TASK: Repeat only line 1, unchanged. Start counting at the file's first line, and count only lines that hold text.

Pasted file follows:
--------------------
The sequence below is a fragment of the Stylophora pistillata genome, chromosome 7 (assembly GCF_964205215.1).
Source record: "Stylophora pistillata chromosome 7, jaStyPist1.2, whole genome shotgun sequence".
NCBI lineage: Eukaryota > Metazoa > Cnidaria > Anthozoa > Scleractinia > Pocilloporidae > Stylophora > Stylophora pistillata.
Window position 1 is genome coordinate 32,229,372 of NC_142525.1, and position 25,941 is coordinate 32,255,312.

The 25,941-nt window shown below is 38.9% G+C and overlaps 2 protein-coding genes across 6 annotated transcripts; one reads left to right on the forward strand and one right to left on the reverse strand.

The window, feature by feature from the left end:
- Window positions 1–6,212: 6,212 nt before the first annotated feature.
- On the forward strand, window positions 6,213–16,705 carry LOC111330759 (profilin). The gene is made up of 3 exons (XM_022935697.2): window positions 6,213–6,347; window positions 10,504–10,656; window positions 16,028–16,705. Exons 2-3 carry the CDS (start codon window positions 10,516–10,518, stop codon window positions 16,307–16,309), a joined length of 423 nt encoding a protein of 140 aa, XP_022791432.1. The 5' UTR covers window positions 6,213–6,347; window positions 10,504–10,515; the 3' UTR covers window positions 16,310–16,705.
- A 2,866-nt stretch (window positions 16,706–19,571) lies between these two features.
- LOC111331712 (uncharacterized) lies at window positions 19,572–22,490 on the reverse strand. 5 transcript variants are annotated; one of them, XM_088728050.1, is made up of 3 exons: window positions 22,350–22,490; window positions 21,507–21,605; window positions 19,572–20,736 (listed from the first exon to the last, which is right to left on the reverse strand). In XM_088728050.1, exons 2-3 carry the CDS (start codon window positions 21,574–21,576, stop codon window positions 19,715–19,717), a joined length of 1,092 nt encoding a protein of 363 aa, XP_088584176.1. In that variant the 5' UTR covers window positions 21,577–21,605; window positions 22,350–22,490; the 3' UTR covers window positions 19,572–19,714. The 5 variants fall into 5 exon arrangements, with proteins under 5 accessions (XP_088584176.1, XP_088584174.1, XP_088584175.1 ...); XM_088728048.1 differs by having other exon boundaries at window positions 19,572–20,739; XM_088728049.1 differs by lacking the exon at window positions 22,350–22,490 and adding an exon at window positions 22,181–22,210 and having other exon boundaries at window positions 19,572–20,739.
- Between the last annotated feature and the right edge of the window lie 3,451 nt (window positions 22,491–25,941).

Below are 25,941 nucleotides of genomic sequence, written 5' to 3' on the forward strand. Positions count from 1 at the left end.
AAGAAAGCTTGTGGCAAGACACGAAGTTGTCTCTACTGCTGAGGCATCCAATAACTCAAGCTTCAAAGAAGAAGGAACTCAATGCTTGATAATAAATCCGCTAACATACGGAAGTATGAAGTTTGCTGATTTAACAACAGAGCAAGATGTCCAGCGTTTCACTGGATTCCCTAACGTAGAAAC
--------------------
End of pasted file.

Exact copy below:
The sequence below is a fragment of the Stylophora pistillata genome, chromosome 7 (assembly GCF_964205215.1).